The French adhere to a strong and homogeneous set of values. They cherish their culture, history, language and cuisine, which is considered an art. The French have been and are today world leaders in fashion, food, wine, art and architecture. They embrace novelty, new ideas and manners with enthusiasm as long as they are elegant.
Meeting and Greeting * At a business or social meeting, shake hands with everyone present when arriving and leaving. A handshake may be quick with a light grip. * Men may initiate handshakes with women. * When family and close friends greet one another, they often kiss both cheeks.
Names and Titles * Use last names and appropriate titles until specifically invited by your French host or colleagues to use their first names. First names are used only for close friends and family. * Colleagues on the same level generally use first names in private but always last names in public. * Address people as Monsieur, Madame or Mademoiselle without adding the surname. * Madame is used for all adult women, married or single, over 18 years of age (except for waitresses, which are addressed as Mademoiselle.) * Academic titles and degrees are very important. You are expected to know them and use them properly.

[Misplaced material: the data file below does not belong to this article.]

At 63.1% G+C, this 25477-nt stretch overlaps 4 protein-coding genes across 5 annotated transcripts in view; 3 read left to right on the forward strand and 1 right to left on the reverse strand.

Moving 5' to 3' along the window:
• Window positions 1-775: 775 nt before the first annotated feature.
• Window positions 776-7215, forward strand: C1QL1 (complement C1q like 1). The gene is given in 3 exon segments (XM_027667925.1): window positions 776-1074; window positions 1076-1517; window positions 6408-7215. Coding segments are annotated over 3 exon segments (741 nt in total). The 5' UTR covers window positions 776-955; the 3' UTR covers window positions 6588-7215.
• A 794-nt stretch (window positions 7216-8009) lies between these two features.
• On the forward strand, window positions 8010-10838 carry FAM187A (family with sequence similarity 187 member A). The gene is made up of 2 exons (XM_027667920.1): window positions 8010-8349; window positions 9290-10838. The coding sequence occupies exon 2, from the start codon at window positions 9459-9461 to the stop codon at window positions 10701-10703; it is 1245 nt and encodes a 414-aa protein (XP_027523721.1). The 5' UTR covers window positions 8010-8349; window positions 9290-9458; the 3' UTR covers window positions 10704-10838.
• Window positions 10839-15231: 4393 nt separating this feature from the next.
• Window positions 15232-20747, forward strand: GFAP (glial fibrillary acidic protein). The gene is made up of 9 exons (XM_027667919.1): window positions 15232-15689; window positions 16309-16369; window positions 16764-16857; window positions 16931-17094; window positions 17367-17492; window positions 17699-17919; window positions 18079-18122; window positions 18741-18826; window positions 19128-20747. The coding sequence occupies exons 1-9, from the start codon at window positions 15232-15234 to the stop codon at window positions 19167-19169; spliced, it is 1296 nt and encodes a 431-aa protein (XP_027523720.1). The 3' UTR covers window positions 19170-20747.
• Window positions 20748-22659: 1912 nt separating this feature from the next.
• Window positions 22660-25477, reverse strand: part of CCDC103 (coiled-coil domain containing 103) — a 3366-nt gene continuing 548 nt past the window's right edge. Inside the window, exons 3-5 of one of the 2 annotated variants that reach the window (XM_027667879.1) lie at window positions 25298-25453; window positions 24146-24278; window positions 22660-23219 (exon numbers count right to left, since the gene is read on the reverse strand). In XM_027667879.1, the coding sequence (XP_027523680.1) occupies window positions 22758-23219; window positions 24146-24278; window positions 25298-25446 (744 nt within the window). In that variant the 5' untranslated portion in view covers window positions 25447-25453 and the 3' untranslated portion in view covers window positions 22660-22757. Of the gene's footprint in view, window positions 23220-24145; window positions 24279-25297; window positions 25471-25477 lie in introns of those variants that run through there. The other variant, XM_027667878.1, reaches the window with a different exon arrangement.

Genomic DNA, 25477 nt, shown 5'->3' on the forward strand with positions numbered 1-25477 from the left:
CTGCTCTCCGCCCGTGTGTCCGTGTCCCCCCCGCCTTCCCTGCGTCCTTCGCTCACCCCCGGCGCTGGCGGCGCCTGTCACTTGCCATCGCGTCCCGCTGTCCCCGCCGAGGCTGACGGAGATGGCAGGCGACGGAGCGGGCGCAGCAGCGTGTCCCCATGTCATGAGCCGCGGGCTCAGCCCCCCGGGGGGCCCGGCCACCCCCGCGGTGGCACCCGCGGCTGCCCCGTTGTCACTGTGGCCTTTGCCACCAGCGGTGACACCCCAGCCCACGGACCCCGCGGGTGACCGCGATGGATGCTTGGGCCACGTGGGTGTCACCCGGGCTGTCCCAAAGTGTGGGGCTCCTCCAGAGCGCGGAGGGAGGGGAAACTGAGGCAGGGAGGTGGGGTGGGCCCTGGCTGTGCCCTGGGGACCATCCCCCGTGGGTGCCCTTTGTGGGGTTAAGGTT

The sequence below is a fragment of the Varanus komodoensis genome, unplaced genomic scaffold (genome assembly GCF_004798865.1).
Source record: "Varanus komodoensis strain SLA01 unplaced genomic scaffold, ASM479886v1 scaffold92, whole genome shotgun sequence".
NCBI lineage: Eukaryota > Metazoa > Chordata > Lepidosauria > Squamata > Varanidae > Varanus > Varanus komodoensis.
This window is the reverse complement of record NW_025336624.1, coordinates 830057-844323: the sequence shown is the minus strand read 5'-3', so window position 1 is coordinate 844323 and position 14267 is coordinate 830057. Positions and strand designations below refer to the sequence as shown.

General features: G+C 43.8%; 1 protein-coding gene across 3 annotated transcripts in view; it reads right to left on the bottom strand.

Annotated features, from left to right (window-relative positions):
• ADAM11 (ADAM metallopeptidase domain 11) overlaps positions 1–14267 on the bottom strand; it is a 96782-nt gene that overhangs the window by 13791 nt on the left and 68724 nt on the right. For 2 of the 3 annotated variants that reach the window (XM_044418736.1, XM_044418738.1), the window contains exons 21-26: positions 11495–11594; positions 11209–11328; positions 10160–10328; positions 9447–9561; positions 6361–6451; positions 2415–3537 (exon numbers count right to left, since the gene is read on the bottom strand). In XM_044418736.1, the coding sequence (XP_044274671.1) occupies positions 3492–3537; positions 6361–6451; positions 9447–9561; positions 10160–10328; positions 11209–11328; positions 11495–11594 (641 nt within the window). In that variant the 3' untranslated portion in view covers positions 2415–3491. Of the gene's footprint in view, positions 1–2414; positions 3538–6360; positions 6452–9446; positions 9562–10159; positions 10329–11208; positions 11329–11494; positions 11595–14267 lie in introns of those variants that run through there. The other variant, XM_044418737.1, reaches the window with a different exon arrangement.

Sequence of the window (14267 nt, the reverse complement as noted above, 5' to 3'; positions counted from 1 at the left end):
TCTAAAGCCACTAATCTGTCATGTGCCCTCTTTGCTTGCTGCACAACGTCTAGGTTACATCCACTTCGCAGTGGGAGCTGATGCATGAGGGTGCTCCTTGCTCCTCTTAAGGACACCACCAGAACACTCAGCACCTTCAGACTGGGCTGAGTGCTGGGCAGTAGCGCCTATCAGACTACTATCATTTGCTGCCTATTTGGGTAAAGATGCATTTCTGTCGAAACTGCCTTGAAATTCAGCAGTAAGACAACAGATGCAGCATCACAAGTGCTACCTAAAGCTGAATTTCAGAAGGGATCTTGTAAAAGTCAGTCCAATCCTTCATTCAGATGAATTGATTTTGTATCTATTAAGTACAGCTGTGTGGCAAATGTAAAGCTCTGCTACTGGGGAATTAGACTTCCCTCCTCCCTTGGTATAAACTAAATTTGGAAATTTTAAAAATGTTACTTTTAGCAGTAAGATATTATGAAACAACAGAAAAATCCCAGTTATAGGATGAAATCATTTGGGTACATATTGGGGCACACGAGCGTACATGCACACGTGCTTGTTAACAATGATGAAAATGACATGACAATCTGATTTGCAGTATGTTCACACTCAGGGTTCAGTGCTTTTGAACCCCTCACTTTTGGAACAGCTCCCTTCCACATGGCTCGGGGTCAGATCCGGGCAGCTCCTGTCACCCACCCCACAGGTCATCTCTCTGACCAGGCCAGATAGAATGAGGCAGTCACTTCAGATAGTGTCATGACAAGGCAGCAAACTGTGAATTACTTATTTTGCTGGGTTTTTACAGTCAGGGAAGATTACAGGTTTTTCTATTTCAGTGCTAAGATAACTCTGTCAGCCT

Body Language * Do not sit with legs spread apart. Sit up straight with legs crossed at knee or knees together. Feet should never placed on tables or chairs. * Toothpicks, nail clippers, and combs are not used in public. * Keep your hands out of your pockets. * Do not yawn or scratch in public. Sneeze or blow your nose as quietly as possible using a handkerchief or tissue. If possible, leave the room. * Do not slap your open palm over a closed fist (this is considered a vulgar gesture). * The "okay" sign, made with index finger and thumb, means "zero." * The French use the "thumbs up" sign to say "okay."
Corporate Culture * Professionalism is highly valued in business